Confused much? I know I am. So I went to the MA DESE page and found their nice, detailed description of the Title 1 school wide programs.
So how much money does Title 1 provide to SPS?
In 2010 and 2011 Salem received the following in Title 1 funding:
- District Year Title 1 Allocation *: $1,472,905
- Max Required Expenditures For Choice Related transportation And Supplemental Education Services **: $294,581
- Maximum Per-Child Expenditure for Supplemental Educational Services *** $2,009.42
- District Year Title 1 Allocation *: $1,503,825
- Max Required Expenditures For Choice Related transportation And Supplemental Education Services **: $300, 765
- Maximum Per-Child Expenditure for Supplemental Educational Services *** $1,571.39
*Actual amounts received by LEAs will be smaller than shown here due to State-level adjustments to Federal Title I allocations. States adjust allocations, for example, to reflect LEA boundary changes or the creation of new LEAs, including charter school LEAs, that are not accounted for in the statutory calculations. States also are permitted to reserve, for administration, up to 1 percent of the allocations they would receive if $14 billion were appropriated and generally must reserve 4 percent in fiscal year 2010 for school improvement activities. These adjustments will reduce the actual amounts available under all three columns of the table
**Choice-Related Transportation and Supplemental Educational Services: An LEA must use up to an amount equal to 20 percent of its Title I, Part A allocation (the “20-percent reservation”) received from the State to cover choice-related transportation costs for students who exercise a choice option and to pay for supplemental educational services for students whose parents request such services. The 20-percent reservation may include Title I, Part A funds or funding from other Federal, State, local, and private sources. The amount shown in this column is the Department’s estimate of the amount that affected LEAs—those with schools identified for improvement, corrective action, or restructuring—may have to spend to meet this requirement. Actual expenditures will depend on such factors as the number of students exercising a choice option or receiving supplemental educational services and the costs of satisfying these requests. An LEA has discretion to determine the allocation of these funds between choice-related transportation and supplemental educational services, except that it must spend at least one-quarter of the 20-percent reservation—or an amount equal to 5 percent of its Title I, Part A allocation—on each activity if there is demand for both from students and their parents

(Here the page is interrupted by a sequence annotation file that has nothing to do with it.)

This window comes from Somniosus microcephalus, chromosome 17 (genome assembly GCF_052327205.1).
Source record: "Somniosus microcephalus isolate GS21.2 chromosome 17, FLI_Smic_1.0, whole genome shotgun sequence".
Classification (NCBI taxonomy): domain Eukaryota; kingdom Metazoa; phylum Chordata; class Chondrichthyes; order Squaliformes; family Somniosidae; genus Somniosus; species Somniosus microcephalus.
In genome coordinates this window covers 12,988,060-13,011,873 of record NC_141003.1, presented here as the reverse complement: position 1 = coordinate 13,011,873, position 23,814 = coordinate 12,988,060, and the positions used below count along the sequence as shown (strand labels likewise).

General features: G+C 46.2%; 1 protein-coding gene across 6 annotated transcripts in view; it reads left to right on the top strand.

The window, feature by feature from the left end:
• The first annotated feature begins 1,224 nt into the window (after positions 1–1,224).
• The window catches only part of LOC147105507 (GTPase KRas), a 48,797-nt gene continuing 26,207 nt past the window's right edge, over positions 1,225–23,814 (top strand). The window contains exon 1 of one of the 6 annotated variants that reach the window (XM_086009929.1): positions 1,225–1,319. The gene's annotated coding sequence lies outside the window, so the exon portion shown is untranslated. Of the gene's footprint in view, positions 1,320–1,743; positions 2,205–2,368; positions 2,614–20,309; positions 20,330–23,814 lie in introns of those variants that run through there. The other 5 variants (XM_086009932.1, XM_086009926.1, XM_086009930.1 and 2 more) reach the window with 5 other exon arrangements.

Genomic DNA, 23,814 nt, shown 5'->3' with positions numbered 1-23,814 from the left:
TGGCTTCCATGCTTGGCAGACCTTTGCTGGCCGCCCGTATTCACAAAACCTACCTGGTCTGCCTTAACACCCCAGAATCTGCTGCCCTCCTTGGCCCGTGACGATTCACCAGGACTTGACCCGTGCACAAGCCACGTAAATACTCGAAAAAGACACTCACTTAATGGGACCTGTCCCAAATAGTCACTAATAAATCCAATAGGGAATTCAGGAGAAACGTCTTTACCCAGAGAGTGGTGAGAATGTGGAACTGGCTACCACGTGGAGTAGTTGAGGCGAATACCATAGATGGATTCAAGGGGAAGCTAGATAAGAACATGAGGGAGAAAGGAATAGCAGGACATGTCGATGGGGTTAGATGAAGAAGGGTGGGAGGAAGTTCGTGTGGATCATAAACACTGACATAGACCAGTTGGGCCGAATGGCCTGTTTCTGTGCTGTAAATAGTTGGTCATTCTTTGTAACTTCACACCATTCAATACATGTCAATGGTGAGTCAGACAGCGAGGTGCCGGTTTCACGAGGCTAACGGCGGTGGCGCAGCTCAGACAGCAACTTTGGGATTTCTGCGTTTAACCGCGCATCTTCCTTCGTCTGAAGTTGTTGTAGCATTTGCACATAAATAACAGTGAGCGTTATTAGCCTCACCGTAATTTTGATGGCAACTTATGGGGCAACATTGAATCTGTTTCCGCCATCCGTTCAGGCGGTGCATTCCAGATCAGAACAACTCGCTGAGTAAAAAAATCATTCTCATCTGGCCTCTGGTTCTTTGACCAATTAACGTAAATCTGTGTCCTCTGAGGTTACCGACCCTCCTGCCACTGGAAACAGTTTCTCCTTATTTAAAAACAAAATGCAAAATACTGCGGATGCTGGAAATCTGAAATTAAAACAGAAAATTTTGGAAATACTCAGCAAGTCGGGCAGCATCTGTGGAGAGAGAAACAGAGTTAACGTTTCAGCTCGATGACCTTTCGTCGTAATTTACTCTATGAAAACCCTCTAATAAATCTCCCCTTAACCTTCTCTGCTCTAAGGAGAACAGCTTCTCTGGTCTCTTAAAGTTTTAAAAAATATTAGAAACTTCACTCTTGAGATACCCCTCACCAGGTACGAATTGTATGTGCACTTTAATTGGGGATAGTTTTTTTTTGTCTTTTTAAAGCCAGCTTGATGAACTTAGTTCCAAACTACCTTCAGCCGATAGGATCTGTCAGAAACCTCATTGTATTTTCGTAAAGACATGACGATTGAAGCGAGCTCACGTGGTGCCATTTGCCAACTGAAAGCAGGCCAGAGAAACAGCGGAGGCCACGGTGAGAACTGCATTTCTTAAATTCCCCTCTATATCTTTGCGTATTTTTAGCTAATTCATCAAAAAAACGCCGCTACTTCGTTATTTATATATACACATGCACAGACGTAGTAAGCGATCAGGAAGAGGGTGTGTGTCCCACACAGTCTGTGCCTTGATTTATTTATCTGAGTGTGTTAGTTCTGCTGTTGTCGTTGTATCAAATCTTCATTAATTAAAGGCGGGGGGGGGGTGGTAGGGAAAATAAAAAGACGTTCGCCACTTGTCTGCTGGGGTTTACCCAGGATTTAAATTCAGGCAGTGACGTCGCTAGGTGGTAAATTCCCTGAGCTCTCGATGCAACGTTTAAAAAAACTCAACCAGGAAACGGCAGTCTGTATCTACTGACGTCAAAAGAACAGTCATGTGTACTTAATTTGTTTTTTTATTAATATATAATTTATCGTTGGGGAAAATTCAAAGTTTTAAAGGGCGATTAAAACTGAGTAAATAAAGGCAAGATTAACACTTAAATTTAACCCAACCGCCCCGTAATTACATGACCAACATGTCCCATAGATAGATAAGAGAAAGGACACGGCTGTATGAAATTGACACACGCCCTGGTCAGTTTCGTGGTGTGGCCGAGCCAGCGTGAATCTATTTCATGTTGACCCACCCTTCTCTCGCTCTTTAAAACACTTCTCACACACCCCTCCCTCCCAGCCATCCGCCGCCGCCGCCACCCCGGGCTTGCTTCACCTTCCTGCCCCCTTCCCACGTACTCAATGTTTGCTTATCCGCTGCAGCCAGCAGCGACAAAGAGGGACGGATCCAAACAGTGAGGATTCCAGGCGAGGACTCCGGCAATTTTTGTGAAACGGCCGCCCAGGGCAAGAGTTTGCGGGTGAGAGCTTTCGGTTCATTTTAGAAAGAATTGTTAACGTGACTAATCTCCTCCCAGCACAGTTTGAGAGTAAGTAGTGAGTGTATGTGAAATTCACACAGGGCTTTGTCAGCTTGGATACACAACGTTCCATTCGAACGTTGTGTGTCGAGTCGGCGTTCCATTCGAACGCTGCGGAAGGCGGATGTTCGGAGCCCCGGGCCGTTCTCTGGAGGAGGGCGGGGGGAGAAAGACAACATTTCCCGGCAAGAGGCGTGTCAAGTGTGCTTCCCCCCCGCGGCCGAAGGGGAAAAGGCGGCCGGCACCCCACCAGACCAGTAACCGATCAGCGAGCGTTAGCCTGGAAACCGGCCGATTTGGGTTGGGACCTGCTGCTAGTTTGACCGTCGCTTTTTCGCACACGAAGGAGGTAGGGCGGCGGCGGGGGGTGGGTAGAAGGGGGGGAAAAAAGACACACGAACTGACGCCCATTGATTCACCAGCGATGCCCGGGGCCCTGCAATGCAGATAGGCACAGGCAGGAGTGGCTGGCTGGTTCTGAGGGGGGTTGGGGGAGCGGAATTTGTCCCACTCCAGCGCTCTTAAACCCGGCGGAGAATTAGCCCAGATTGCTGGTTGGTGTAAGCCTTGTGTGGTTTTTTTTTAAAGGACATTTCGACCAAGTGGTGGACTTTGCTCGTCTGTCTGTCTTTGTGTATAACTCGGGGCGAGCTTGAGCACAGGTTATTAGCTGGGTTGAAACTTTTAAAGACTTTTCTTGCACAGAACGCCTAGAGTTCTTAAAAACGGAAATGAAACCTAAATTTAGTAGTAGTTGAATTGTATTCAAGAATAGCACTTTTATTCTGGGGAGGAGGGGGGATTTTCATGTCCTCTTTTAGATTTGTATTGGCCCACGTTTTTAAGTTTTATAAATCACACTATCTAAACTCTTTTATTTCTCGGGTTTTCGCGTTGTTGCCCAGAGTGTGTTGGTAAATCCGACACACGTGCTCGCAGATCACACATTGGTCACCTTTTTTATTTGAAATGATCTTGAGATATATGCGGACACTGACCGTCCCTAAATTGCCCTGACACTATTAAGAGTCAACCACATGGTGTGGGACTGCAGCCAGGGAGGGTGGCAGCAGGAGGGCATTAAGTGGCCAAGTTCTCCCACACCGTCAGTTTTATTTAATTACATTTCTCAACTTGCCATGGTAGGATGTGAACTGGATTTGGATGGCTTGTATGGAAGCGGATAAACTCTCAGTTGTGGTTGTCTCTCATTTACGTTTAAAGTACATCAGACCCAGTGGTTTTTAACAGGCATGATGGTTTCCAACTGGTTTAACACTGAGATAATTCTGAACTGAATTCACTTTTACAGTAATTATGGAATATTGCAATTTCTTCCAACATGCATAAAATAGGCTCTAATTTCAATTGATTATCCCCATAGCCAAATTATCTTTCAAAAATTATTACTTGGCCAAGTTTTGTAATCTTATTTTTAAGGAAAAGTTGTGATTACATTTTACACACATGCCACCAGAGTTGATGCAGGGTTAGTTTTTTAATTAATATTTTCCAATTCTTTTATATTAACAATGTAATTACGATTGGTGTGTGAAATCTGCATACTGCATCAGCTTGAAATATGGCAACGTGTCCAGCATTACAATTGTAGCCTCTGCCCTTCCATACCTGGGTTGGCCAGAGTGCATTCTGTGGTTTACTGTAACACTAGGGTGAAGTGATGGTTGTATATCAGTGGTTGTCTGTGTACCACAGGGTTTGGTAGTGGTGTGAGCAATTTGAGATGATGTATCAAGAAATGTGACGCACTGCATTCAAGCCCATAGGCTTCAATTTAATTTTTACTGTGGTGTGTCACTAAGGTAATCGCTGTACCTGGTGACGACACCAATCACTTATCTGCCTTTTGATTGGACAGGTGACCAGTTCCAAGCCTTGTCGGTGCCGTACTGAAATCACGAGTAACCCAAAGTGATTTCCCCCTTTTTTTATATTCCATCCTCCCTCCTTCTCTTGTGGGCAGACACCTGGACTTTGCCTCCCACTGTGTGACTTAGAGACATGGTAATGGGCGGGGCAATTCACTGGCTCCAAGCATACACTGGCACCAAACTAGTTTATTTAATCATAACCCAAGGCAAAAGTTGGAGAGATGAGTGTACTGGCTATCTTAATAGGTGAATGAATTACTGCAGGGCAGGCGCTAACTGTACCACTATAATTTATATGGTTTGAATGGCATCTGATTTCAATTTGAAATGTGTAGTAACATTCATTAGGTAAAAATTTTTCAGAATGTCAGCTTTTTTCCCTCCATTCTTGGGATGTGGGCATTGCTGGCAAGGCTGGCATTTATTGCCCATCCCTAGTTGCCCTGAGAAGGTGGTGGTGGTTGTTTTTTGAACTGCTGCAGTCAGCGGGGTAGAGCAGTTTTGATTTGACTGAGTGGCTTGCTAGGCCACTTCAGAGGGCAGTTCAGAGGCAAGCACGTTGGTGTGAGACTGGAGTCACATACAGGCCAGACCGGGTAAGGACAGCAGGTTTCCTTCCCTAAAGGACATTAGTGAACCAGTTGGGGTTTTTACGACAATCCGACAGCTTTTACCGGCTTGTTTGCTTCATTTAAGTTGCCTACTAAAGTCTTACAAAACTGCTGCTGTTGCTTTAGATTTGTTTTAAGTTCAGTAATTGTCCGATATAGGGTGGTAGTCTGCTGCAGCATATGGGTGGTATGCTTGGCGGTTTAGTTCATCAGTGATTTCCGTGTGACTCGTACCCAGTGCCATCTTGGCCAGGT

***Maximum Per-Child Expenditure for Supplemental Educational Services: An LEA that must arrange for supplemental educational services is required to pay, for each child receiving services, the lesser of the actual cost of the services or an amount equal to the LEA’s Title I, Part A allocation received from the State divided by the number of poor students in the LEA, as determined by estimates produced by the US Bureau of the Census. Thus the amount shown in this column reflects the statutory “cap”on per-child expenditures for supplemental educational services.
I have voiced some concerns recently that Salem has been granting Title 1(SW) status and funds to Saltonstall and apparently Witchcraft Heights for several years when neither school has met the 40% minimum for low income students. Withcraft Heights remains under the 40% cut off and Saltonstall only just reached 40% in the past academic year. So without any evidence to the contrary I am once again forced to believe that SPS has been for want of better terminology “cooking the books.”
None of this makes any sense when we have more higher needs children at Bentley, Bowditch and Carlton who would likely benefit more from this funding. Also of note is that failure to meet the Adequate Yearly Progress (AYP) standards for 4 consecutive years can result in a decrease in funding and Salem has certainly not been meeting those targets in the past few years. I do not want to see any money taken away from the neediest children, or any child for that matter, but I do want to know where this money is being spent, and how the District has managed to do what appears to be an end run around federal law.